colleges with water polo teams neutral restrooms cause concern among parents
Joanna O’Bear’s daughter will likely be one of the first sixth graders to walk the halls of Sky Ranch Middle Schoolin Spanish Springs when it opens in 2019.
Her daughter’s first day of middle school will be spent in brand new classrooms, in a brand new building, stocked with the newest learning tools and ideas. But O’Bear is among a contingent of parents who reached out to the RGJ with concerns over one ofthe campus’sgroundbreaking fixtures:gender neutral restrooms.
The newdesign means all students will share the same restroom space, with fully enclosed private stalls with lockable doors.
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The district said gender neutral restrooms will be a fixture in allnew schools from now on. Two middle schools, Sky Ranch in Spanish Springsand a yet to be named campus in Sun Valley, and Nick Poulakidas Elementary School in the South Meadowsare set to open in August 2019. Department of Education as an example of how school districts should treat transgender students. It also mandates that students be acknowledged by their preferred pronouns and can keep their biologic gender private.
“It’s not about growth of that (policy), It’s about the climate and safety of all students,” said Riley Sutton, a district spokesperson.
Sutton said the new designs are instead based on “best practices and how bathroom design is going nationwide.”
Parents who reached out to the Reno Gazette Journal said they aren’t necessarily opposed to the idea of students sharing restrooms. But they’re concerned that the communal nature of the new design and the increased privacy the stalls afford could lead to issues.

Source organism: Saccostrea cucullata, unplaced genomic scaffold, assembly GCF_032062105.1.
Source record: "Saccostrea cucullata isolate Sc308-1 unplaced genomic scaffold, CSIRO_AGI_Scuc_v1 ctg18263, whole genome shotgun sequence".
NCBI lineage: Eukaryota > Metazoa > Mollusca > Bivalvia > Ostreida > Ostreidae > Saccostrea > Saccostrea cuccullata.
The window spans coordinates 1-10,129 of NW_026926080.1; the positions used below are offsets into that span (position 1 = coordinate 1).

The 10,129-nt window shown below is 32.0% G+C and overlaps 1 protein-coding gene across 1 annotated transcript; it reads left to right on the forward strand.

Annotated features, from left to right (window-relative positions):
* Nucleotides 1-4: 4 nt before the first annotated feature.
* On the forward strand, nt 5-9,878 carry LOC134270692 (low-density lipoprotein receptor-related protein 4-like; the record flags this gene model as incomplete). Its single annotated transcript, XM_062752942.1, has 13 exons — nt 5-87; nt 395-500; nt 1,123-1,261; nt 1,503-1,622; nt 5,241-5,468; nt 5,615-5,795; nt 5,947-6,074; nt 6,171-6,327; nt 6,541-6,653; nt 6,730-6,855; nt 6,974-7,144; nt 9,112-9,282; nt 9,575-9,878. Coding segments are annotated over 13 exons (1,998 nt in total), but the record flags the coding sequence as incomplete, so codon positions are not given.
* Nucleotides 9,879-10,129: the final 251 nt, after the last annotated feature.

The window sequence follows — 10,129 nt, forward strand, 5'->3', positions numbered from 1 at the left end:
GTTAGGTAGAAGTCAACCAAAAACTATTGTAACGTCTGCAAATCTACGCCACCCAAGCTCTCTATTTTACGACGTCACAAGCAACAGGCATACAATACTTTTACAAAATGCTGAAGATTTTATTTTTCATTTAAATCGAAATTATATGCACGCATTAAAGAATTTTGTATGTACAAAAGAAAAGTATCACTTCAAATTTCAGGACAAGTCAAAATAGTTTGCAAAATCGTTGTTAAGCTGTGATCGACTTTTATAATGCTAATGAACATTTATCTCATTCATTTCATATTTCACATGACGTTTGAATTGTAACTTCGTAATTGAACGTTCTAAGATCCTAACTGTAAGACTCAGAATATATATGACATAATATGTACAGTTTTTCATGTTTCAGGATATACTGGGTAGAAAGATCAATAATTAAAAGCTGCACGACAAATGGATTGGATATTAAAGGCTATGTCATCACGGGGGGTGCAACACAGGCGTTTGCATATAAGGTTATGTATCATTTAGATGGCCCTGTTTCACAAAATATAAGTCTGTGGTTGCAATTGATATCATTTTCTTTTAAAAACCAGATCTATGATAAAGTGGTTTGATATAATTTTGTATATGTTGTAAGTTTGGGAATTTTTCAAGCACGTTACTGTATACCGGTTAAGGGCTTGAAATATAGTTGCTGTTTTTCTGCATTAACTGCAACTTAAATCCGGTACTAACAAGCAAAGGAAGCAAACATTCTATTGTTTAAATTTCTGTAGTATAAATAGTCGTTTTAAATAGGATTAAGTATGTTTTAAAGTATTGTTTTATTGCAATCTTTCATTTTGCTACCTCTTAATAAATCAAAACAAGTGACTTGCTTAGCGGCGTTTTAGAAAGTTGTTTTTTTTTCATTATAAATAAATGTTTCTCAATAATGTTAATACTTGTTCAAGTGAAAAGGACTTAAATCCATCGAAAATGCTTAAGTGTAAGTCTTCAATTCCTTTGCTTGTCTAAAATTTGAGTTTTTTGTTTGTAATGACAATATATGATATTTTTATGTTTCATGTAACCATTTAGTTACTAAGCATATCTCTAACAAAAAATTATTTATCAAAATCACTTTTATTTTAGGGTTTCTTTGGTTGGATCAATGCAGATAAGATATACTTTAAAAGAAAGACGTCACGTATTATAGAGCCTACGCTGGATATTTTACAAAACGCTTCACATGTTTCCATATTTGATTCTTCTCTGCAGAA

“I have no issue with the sharing of the bathrooms,” said Brooke Sambrano, who has four children in the district ranging from kindergarten to high school age. “It’s mostly just the safety and the sanitation.”
The new restrooms, which will cost $500,000, will be fully enclosed, lockable and relatively soundproof.
Parents are also worried that the district’s effort to curb bullying might lead to more opportunity for it.
O’Bear pointed to thepotential for anxiety and embarrassment whilehaving a bathroom related emergency in front of classmates.
Young kids, O’Bear said, can be petty and insensitive about some of the more private things that occur in the confines of a school restroom. The lack of privacy in the new design could exacerbate this, she worried.
“I was there, I was a kid do you not remember what it was like to be that age?” she said. “It was miserable.”
What are the new bathrooms going to look like?The new gender neutral bathrooms will be strikingly differentthan parents and students are used to.
They’ll feature rows of approximately 10 stalls enclosed floor to ceiling. The stallsopen up to a communal sink area that is in full view of the public space it’sadjacent to. The stalls will feature insulated, lockable doors and their own fan and light fixtures.
At the middle school level, the restrooms will be located within view of the cafeteria and on each of the school’s two wings.
Sinks, which will be placed on a waist high pony wall, will serve as the only partitionbetween the restrooms and the outside public spaces.